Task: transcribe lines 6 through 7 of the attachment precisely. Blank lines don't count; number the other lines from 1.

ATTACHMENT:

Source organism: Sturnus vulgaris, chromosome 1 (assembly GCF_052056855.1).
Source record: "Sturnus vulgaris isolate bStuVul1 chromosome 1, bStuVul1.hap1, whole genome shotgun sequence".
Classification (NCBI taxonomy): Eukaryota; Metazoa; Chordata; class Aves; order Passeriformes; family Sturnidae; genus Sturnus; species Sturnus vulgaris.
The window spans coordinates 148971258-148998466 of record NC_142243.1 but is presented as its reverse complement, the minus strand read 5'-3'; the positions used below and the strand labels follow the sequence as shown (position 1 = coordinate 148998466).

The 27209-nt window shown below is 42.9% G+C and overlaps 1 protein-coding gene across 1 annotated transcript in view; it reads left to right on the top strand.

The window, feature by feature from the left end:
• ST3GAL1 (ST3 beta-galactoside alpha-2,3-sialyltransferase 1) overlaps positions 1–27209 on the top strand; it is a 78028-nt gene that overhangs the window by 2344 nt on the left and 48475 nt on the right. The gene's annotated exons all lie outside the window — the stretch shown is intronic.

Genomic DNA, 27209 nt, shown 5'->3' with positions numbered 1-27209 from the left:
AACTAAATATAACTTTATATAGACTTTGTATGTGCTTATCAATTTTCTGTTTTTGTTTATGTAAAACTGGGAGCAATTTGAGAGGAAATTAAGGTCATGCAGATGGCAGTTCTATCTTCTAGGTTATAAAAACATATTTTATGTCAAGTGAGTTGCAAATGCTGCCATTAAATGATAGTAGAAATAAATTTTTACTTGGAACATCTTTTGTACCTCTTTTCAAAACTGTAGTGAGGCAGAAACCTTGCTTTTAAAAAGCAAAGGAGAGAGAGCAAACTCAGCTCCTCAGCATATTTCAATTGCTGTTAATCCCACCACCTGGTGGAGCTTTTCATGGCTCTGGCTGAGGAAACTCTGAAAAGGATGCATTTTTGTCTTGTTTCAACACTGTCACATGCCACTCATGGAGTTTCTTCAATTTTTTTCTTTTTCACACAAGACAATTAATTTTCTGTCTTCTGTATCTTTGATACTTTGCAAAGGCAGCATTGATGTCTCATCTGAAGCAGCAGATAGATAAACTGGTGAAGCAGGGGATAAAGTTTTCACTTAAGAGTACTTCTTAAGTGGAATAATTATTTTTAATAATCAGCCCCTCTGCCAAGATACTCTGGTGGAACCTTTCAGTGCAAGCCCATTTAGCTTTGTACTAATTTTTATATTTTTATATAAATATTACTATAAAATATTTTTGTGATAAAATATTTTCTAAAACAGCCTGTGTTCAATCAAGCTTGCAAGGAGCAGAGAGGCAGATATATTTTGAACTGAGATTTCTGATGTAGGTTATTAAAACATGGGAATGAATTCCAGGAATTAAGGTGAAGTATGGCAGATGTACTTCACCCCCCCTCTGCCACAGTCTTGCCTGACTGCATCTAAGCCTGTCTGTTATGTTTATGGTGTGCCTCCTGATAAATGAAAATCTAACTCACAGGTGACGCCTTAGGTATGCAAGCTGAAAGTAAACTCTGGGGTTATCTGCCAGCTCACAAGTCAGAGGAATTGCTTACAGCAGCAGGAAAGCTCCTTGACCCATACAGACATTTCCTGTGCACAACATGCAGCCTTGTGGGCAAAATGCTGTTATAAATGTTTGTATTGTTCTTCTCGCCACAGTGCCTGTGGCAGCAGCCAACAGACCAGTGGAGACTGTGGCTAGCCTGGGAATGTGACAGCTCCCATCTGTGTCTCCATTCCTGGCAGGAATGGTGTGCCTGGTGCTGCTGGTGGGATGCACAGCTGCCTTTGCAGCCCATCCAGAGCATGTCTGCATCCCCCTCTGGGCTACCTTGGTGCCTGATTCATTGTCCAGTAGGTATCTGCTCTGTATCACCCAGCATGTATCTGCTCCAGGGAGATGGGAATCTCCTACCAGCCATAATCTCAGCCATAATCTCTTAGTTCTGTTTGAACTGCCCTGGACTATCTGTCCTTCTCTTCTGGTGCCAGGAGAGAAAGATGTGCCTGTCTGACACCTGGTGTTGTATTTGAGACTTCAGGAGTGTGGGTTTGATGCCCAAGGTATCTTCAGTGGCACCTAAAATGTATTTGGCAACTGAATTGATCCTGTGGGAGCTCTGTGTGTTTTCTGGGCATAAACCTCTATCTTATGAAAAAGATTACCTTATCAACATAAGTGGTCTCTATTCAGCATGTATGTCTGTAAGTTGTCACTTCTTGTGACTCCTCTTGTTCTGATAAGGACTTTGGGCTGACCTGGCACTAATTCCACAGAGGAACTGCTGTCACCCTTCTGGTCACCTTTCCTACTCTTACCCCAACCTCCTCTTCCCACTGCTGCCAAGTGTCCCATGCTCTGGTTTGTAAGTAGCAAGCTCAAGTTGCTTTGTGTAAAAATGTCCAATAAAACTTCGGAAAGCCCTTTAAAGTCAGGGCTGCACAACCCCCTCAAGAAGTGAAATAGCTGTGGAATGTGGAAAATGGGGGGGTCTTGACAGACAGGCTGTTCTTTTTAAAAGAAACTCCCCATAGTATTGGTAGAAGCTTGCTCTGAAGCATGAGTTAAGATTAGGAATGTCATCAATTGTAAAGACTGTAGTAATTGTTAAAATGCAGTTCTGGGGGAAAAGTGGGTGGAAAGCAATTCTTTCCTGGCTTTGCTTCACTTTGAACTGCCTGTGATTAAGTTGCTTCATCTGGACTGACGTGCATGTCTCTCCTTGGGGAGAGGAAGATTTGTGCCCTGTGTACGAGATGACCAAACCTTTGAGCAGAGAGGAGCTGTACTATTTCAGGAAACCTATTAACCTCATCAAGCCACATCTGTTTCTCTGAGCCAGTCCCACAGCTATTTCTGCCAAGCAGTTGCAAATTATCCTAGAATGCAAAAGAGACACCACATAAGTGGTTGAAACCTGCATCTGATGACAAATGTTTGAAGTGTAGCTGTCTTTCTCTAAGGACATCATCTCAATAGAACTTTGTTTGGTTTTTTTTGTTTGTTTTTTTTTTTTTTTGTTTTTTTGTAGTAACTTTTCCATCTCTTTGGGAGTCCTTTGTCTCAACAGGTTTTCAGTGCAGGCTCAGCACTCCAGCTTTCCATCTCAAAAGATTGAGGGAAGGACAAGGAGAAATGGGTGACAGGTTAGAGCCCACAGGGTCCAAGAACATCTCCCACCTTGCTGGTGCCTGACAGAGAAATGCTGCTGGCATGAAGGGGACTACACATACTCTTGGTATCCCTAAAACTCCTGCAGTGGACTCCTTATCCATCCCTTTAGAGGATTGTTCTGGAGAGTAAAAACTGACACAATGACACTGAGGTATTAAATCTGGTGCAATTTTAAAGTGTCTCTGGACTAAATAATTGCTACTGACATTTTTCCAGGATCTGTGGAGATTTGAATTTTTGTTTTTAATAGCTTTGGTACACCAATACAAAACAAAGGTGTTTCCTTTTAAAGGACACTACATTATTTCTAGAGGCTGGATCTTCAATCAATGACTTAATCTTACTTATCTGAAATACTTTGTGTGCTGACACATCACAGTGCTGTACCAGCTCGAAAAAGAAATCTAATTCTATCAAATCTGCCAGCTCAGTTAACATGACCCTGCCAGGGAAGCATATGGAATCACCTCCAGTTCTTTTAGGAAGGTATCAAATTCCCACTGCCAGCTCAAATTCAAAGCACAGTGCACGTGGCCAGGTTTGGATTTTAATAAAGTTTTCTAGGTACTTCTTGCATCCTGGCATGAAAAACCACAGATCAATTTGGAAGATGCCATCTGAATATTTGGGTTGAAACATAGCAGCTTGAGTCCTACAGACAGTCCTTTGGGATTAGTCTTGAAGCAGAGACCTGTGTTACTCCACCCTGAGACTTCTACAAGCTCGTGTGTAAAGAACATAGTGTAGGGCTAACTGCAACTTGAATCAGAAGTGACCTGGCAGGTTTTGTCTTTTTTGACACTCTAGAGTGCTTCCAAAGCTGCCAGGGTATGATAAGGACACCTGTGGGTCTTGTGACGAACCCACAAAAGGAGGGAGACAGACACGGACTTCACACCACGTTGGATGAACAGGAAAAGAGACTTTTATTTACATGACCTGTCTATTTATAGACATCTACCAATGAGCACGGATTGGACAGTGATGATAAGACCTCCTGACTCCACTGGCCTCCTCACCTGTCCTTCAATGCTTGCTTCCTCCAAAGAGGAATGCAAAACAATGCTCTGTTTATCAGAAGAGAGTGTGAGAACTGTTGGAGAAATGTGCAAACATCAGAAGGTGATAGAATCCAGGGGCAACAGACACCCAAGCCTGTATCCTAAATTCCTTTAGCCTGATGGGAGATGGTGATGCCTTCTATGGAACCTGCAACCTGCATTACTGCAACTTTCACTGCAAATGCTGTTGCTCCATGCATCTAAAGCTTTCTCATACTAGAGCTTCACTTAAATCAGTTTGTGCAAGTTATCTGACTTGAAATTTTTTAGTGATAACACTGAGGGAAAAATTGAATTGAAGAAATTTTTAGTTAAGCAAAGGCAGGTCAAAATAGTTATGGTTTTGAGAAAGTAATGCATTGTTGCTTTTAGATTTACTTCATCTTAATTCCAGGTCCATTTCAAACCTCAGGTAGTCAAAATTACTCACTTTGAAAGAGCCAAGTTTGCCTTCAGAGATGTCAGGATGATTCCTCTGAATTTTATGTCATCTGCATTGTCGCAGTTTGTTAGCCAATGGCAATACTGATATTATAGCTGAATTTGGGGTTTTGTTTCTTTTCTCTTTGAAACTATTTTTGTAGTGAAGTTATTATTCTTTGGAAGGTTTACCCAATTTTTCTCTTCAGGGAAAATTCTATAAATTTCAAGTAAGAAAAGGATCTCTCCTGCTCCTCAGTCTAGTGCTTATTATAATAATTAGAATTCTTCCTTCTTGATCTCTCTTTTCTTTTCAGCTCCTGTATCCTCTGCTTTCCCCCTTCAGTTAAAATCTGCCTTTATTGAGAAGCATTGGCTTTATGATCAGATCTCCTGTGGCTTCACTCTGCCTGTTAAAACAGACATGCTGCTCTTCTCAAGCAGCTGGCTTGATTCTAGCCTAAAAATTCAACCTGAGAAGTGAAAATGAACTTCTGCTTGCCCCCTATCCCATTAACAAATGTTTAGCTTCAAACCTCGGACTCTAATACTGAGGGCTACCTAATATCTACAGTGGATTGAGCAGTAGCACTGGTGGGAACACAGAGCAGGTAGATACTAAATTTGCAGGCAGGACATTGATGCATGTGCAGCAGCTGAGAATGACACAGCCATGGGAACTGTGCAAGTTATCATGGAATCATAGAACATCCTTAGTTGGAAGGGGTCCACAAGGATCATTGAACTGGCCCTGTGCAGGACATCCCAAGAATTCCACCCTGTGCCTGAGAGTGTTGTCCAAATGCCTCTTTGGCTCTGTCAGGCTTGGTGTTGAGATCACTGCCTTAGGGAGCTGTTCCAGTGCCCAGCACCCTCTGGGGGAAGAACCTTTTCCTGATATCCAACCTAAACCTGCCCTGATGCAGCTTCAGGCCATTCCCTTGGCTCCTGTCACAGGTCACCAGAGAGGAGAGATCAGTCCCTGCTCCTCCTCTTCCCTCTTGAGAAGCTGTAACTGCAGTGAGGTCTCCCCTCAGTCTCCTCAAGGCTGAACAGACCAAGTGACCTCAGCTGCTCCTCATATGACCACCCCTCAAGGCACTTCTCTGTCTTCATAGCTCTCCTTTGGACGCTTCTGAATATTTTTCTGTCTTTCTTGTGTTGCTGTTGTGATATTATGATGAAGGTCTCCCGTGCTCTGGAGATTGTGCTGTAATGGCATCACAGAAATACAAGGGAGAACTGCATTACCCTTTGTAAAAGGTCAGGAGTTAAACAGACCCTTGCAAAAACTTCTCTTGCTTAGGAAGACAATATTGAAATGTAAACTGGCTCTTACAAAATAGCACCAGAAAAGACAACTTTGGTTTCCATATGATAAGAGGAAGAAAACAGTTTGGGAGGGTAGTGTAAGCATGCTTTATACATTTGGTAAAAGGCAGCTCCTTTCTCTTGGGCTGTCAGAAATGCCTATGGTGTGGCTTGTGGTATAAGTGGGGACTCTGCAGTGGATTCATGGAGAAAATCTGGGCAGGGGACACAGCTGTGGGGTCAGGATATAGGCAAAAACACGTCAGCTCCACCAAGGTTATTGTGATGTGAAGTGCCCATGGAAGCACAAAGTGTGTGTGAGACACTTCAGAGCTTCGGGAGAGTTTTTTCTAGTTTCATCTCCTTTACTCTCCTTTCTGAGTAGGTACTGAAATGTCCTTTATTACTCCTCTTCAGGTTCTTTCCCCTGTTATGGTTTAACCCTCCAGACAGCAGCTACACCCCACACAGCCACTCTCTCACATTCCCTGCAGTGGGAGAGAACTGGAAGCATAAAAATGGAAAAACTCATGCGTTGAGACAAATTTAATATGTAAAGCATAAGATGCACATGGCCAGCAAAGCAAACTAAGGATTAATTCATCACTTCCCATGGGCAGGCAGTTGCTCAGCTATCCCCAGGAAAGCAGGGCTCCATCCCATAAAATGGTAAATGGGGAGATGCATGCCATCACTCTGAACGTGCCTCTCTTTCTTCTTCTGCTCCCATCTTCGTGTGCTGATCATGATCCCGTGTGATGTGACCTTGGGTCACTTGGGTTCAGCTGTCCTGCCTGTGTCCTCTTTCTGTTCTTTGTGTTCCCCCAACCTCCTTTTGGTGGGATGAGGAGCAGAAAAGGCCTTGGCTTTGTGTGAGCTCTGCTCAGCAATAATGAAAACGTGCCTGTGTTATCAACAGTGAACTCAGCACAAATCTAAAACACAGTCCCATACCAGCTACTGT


The window, feature by feature from the left end:
• ST3GAL1 (ST3 beta-galactoside alpha-2,3-sialyltransferase 1) overlaps positions 1–27209 on the top strand; it is a 78028-nt gene that overhangs the window by 2344 nt on the left and 48475 nt on the right. The gene's annotated exons all lie outside the window — the stretch shown is intronic.